“Government plans for new construction in Amsterdam counter-productive”
City risks losing momentum for tackling shortage of mid-market rental properties
The Dutch government’s plans for new construction in Amsterdam, focusing on more affordable and sustainable homes, could actually increase the housing shortage, raise rents and result in less focus on sustainability in new construction projects. This is the conclusion of a study conducted by real estate advisor CBRE.
One of the key issues is the amount of construction planned, which is insufficient to meet predicted demand. In addition, strict regulation of the mid-market segment will reduce the investment value for investors. As a result, the city risks missing out on an opportunity to tackle the housing shortage since long-term investors are specifically in search of investment opportunities in the mid-market rented housing sector.
Increased housing production needed
According to the Primos forecast, at least 8,660 new homes will be required to reduce the housing shortage in Amsterdam. However, the annual housing production proposed is just 7,500. This shortfall will result in further price increases in the free market sector.
Amsterdam less attractive for investors
In addition, the restrictions imposed in the new regulations are reducing the investment value of housing projects, according to calculations by CBRE*. Assuming land values remain the same, investors are being forced to accept lower returns in order to guarantee the financial feasibility of the project. This may result in investors shifting to other municipalities where they can achieve the return on projects that they demand.
This, combined with increasing construction costs and high land prices, could cause developers to opt for a different building function (e.g. office accommodation) or even other cities, possibly abroad. This will delay production of mid-market rented housing, increasing the shortage and putting the affordability of housing under further pressure.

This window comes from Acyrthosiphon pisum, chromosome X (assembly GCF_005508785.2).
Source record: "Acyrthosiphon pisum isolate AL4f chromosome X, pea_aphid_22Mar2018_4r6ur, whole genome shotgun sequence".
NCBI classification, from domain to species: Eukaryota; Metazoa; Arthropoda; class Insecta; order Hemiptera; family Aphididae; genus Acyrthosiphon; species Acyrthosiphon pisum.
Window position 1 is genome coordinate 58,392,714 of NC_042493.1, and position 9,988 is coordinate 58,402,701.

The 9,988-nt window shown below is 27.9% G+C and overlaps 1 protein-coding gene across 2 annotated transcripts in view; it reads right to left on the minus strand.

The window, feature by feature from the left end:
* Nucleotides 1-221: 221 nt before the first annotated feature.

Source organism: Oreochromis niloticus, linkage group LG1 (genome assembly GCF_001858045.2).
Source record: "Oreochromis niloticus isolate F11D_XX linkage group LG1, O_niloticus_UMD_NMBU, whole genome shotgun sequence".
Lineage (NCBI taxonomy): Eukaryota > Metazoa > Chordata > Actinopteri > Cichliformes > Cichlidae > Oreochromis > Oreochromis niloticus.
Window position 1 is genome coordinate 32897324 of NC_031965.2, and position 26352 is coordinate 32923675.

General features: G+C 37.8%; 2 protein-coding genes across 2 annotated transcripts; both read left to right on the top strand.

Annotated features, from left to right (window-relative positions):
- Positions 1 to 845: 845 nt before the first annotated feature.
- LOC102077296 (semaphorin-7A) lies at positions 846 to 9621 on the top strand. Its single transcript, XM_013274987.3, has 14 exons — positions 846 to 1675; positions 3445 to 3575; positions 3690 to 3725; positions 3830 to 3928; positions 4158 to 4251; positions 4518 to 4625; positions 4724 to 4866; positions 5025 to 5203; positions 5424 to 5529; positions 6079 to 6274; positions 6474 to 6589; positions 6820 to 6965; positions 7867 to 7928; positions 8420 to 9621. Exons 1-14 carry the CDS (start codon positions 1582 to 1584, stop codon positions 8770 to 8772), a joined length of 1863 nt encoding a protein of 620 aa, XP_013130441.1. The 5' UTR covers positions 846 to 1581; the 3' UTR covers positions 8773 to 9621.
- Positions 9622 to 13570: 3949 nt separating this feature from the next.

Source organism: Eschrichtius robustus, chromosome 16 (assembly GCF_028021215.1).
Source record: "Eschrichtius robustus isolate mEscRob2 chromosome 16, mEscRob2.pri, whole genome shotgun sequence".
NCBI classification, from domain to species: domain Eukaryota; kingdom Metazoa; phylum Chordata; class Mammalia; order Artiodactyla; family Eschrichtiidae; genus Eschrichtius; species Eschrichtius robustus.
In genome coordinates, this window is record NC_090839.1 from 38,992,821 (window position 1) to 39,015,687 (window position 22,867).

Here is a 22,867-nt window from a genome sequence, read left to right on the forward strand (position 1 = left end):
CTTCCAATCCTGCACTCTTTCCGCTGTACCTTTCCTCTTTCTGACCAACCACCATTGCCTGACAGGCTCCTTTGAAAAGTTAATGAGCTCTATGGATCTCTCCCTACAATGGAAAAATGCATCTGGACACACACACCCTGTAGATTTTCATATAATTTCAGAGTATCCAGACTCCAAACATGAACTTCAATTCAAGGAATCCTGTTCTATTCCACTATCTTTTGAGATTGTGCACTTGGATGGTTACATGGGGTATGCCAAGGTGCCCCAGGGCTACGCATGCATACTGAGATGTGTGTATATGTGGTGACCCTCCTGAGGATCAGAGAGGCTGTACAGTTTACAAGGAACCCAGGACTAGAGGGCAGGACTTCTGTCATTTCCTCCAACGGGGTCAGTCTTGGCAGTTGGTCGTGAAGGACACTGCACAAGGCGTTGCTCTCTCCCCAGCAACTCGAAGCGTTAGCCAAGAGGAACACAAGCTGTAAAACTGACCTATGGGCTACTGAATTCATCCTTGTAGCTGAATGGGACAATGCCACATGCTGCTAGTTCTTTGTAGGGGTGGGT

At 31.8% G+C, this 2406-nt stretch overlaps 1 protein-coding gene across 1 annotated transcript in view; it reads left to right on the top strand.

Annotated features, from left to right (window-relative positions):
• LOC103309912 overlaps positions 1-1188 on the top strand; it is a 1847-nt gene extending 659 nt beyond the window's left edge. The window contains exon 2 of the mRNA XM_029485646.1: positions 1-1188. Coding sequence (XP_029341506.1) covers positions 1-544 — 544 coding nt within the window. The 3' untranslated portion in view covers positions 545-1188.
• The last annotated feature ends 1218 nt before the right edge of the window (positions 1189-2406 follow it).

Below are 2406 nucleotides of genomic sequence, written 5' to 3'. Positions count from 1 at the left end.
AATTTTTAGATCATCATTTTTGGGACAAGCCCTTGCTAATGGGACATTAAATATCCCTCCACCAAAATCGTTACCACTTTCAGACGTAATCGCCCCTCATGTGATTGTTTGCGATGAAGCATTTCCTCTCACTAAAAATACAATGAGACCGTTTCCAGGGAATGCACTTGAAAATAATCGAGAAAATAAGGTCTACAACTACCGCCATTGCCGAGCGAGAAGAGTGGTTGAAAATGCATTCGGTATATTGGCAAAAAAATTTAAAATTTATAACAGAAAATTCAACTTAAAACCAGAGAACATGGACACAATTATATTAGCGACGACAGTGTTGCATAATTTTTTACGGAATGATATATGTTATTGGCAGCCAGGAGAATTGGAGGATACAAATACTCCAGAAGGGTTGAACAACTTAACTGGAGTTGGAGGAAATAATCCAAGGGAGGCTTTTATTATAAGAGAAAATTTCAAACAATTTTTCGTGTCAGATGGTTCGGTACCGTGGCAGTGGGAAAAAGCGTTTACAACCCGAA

Sustainability of new construction under pressure
The low investment value can also have consequences for the quality of new construction.
Developers have less room to invest in the quality of homes because of the lower investment value, which forces them to make hard choices. That could mean a smaller balcony or none at all, more modest kitchens or choices affecting the whole level of finishing for a housing complex. There will also be less opportunity for additional sustainability aspects. This is a particularly bad development at this time.
There is currently momentum for working to resolve the housing shortage: investors are eager to make long-term investments in the mid-market housing sector. They have a preference for affordable homes with stable growth in rents, and the same ambition as the municipality when it comes to guaranteeing long-term affordability in the city. There is a lot of capital available in the market at this time, but the proposed regulation represents an obstacle.
In recent years, institutional investors have invested more than €1.6 billion in the construction of over 6,000 rented residential properties in Amsterdam. Much of this was social housing. It is imperative that we make use of the available capital. If the municipality and long-term investors coordinate their aims, there is an excellent opportunity for the city to tackle the housing issue and permanently improve the quality of housing stocks.
The analysis of the government’s plans can be found here.
CBRE Group, Inc. (NYSE:CBG), a Fortune 500 and S&P 500 company headquartered in Los Angeles, is the world’s largest commercial real estate services and investment firm (in terms of 2017 revenue). The company has more than 80,000 employees (excluding affiliates), and serves real estate owners, investors and occupiers from more than 450 offices (excluding affiliates) worldwide. CBRE offers strategic advice and guidance in property sales and leasing; corporate services; property, facilities and project management; appraisal and valuation; development services; investment management; and research and consulting. Please visit our websites at www.cbre.nl and www.cbre.com.